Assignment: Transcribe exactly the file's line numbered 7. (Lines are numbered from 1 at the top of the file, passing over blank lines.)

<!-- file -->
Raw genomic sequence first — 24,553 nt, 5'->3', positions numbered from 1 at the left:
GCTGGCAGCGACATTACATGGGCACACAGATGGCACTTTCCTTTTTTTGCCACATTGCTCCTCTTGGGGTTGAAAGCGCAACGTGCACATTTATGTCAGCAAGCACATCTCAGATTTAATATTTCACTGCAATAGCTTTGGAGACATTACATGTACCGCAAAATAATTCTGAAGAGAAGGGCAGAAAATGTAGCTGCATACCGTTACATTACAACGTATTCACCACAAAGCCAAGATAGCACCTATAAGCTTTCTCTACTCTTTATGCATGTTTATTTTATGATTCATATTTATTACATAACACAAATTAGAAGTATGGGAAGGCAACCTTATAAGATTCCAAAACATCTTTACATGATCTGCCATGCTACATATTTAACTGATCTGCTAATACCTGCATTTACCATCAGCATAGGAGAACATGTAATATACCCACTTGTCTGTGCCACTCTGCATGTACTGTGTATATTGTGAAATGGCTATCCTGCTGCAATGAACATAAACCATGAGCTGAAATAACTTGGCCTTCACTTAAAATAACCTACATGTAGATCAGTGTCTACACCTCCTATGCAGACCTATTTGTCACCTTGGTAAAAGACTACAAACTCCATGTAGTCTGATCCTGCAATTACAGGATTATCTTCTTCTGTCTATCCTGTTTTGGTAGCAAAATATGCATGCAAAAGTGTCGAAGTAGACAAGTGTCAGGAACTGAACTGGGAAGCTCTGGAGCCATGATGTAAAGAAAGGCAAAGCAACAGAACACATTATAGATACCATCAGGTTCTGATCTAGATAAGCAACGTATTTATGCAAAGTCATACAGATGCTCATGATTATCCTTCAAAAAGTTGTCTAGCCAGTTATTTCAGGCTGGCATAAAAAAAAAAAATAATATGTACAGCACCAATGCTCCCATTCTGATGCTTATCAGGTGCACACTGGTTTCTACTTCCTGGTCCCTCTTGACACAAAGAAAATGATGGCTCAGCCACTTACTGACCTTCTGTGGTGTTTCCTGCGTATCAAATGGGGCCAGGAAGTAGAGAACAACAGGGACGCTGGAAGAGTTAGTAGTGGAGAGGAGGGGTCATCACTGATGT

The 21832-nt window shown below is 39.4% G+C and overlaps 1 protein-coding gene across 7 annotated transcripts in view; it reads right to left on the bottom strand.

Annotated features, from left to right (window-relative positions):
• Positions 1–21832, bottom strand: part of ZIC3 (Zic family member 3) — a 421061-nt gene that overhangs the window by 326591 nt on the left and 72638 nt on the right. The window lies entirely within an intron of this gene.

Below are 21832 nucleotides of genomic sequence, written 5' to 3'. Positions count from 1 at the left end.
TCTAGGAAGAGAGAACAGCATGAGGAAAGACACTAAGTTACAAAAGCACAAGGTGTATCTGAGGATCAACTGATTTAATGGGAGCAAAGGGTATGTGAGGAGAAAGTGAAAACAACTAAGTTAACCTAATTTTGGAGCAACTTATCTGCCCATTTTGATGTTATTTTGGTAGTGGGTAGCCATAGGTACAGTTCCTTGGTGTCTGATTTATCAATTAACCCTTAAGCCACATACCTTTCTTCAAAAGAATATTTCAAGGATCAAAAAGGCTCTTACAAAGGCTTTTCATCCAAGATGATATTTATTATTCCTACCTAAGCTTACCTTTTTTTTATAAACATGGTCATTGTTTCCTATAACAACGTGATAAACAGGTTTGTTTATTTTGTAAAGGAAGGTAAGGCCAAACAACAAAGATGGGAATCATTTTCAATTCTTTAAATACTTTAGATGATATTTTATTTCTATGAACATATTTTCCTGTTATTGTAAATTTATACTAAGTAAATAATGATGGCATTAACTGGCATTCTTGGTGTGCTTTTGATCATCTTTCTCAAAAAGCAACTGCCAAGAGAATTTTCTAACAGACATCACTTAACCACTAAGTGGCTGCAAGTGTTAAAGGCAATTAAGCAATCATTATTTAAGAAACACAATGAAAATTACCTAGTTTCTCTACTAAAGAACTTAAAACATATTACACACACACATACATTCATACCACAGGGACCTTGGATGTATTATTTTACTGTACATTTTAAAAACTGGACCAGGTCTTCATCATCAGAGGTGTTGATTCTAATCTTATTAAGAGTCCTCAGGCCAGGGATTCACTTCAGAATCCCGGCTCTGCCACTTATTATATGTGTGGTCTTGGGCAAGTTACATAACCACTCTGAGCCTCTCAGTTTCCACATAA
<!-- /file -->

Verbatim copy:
TCTAGGAAGAGAGAACAGCATGAGGAAAGACACTAAGTTACAAAAGCACAAGGTGTATCTGAGGATCAACTGATTTAATGGGAGCAAAGGGTATGTGAGGAGAAAGTGAAAACAACTAAGTTAACCTAATTTTGGAGCAACTTATCTGCCCATTTTGATGTTATTTTGGTAGTGGGTAGCCATAGGTACAGTTCCTTGGTGTCTGATTTATCAATTAACCCTTAAGCCACATACCTTTCTTCAAAAGAATATTTCAAGGATCAAAAAGGCTCTTACAAAGGCTTTTCATCCAAGATGATATTTATTATTCCTACCTAAGCTTACCTTTTTTTTATAAACATGGTCATTGTTTCCTATAACAACGTGATAAACAGGTTTGTTTATTTTGTAAAGGAAGGTAAGGCCAAACAACAAAGATGGGAATCATTTTCAATTCTTTAAATACTTTAGATGATATTTTATTTCTATGAACATATTTTCCTGTTATTGTAAATTTATACTAAGTAAATAATGATGGCATTAACTGGCATTCTTGGTGTGCTTTTGATCATCTTTCTCAAAAAGCAACTGCCAAGAGAATTTTCTAACAGACATCACTTAACCACTAAGTGGCTGCAAGTGTTAAAGGCAATTAAGCAATCATTATTTAAGAAACACAATGAAAATTACCTAGTTTCTCTACTAAAGAACTTAAAACATATTACACACACACATACATTCATACCACAGGGACCTTGGATGTATTATTTTACTGTACATTTTAAAAACTGGACCAGGTCTTCATCATCAGAGGTGTTGATTCTAATCTTATTAAGAGTCCTCAGGCCAGGGATTCACTTCAGAATCCCGGCTCTGCCACTTATTATATGTGTGGTCTTGGGCAAGTTACATAACCACTCTGAGCCTCTCAGTTTCCACATAA